Hypoxia-inducible factor-1 (HIF1) is a critical transcription factor involved in cell response to hypoxia. Under physiological conditions, its ‘a’ subunit is rapidly degraded in most tissues except testes. HIF1 is stably expressed in Leydig cells, which are the main source of testosterone for male, and might bind to the promoter region of steroidogenic acute regulatory protein (STAR), which is necessary for the testosterone synthesis, according to software analysis. This study aims to identify the binding sites of HIF1 on Star promoter and its transcriptional regulation of STAR to affect testosterone synthesis. Testosterone level and steroid synthesis-related proteins were determined in male Balb/C mice exposed to hypoxia (8% O2). While HIF1 was upregulated, the testosterone level was significantly decreased. This was further confirmed by in vitro experiments with rat primary Leydig cells or TM3 cells exposed to hypoxia (1% O2), CoCl2 or DFX to raise HIF1. The decline of testosterone was reversed by pregnenolone but not cAMP, indicating the cholesterol transport disorder as the main cause. In agreement, STAR expression level was decreased in response to HIF1, while 3b-hydroxysteroid dehydrogenase, 17b-hydroxysteroid dehydrogenase and p450scc did not exhibit significant changes. By ChIP, EMSA supershift and dual-luciferase reporter assays, HIF1 was found to bind to the Star promoter region and repress the expression of STAR. Mutation assays identified three HIF1-binding sites on mouse Star promoter. These findings indicate that HIF1 represses STAR transcription through directly binding to the Staar promoter at −2082/−2078, −2064/−2060 and −1910/−1906, leading to the negative regulation of testosterone synthesis.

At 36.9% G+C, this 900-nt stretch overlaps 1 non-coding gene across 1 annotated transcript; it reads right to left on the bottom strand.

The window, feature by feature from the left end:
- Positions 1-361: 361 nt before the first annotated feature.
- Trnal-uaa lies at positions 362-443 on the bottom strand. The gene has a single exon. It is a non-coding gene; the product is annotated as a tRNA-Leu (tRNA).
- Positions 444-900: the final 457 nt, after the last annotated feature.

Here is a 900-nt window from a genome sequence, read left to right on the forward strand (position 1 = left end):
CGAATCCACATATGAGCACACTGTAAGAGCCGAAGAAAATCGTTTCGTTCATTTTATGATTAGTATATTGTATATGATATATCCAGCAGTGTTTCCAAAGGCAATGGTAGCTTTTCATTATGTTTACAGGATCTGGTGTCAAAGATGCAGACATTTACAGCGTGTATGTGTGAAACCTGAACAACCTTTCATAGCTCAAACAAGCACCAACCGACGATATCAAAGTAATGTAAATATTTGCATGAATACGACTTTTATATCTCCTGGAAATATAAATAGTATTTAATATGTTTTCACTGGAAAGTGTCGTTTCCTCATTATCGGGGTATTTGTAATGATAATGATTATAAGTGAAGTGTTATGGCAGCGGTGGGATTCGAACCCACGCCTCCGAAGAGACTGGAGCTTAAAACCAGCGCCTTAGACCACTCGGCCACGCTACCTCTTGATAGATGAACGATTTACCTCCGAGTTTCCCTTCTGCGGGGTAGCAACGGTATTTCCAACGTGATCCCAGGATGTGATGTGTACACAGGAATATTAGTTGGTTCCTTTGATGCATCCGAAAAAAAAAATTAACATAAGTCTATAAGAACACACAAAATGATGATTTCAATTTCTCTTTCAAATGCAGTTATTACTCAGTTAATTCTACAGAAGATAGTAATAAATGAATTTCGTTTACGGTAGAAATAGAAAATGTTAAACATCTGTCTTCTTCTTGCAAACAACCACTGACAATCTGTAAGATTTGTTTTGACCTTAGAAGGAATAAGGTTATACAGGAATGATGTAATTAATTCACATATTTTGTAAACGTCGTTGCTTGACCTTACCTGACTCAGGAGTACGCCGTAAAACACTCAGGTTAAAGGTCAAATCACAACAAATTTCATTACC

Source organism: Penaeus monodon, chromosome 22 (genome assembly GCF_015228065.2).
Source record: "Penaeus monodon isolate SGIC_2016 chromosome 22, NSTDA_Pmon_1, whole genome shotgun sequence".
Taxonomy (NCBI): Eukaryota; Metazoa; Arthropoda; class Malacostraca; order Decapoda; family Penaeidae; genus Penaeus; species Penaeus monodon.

Lijuan Yin, Fang Fang, Xinglei Song, Yan Wang, Gaoxiang Huang, Jie Su, Ning Hui, and Jian Lu